US retail sales growth slows as higher taxes kick in
By Lucia Mutikani, ReutersWASHINGTON -- U.S. retail sales barely rose in January as tax increases and higher gasoline prices restrained spending, setting up the economy for only modest growth in the first quarter.
February 15, 2013, 12:04 am TWN
The Commerce Department said on Wednesday retail sales edged up 0.1 percent after a 0.5-percent rise in December.
The small increase suggested the expiration of a 2-percent payroll tax cut on Jan. 1 and higher tax rates for wealthier Americans were hurting the economy.
Still, economists said consumer spending was unlikely to buckle given rising home values, moderate job growth and rallying stock market prices. Stocks have surged in recent months partly on stronger than expected corporate earnings.
The Standard & Poor's 500 index has gained 6.4 percent so far this year.
“We are starting to see the impact of higher taxes, but we have a positive wealth effect from increasing house prices and a boost from equities,” said Robert Dye, chief economist at Comerica in Dallas. “My expectation is that consumers are able to continue to increase spending but only moderately.”
So-called core sales, which strip out automobiles, gasoline and building materials and correspond most closely with the consumer spending component of gross domestic product, ticked up 0.1 percent.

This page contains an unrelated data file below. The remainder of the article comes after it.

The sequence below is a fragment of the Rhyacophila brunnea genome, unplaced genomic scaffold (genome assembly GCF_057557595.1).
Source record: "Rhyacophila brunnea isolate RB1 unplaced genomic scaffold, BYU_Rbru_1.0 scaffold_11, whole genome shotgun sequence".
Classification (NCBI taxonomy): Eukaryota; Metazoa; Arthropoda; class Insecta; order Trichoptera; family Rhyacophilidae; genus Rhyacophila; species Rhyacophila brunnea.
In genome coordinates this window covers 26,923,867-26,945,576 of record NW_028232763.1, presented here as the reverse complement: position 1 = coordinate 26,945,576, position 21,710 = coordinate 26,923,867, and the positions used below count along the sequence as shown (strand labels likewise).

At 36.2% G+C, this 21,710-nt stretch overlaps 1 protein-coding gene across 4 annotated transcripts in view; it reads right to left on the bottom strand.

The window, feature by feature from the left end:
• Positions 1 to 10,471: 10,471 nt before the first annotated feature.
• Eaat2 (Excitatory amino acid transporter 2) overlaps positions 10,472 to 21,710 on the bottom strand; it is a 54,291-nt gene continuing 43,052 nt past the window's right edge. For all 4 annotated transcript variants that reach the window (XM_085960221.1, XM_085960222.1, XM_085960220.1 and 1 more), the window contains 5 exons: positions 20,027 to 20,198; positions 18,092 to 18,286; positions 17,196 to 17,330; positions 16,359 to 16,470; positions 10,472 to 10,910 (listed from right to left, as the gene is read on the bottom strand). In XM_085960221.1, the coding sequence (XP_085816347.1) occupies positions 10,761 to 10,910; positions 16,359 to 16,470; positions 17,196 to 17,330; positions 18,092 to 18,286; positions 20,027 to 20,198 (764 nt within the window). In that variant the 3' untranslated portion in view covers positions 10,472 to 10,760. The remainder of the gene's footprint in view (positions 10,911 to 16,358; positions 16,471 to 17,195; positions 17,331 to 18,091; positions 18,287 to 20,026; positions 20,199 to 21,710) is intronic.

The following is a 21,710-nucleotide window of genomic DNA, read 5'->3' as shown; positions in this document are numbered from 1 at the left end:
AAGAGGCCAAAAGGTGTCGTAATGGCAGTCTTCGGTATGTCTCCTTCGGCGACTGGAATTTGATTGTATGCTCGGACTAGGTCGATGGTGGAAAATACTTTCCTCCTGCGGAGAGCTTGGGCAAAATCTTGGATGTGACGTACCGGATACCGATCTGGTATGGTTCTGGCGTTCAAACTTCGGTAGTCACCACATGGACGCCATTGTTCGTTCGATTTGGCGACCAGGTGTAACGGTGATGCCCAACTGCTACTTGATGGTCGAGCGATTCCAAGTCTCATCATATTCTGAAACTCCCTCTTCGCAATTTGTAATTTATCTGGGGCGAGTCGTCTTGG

The S&P 500 briefly touched a five-year high during Wednesday's session before retreating to end little changed. Prices for U.S. government debt fell, while the dollar was flat against a basket of currencies.
Consumer spending, which accounts for about 70 percent of the U.S. economy, grew at a 2.2-percent annual rate in the fourth quarter. That helped soften the blow to the economy from slower inventory accumulation and sharp cuts in defense spending.
The government said last month that economic output slipped at a 0.1-percent rate in the final three months of 2012.
The retail sales report, however, showed core sales were a bit stronger in November and December than previously reported. In addition, businesses outside auto dealerships accumulated slightly more inventories in December than earlier thought.
Taken together with a smaller trade deficit in December, the data suggested the government will raise its estimate for fourth-quarter gross domestic product growth when it publishes a revision later this month. Even so, the economy likely grew at under a 1-percent rate in the fourth quarter, economists said.
Spending Growth Momentum to Slow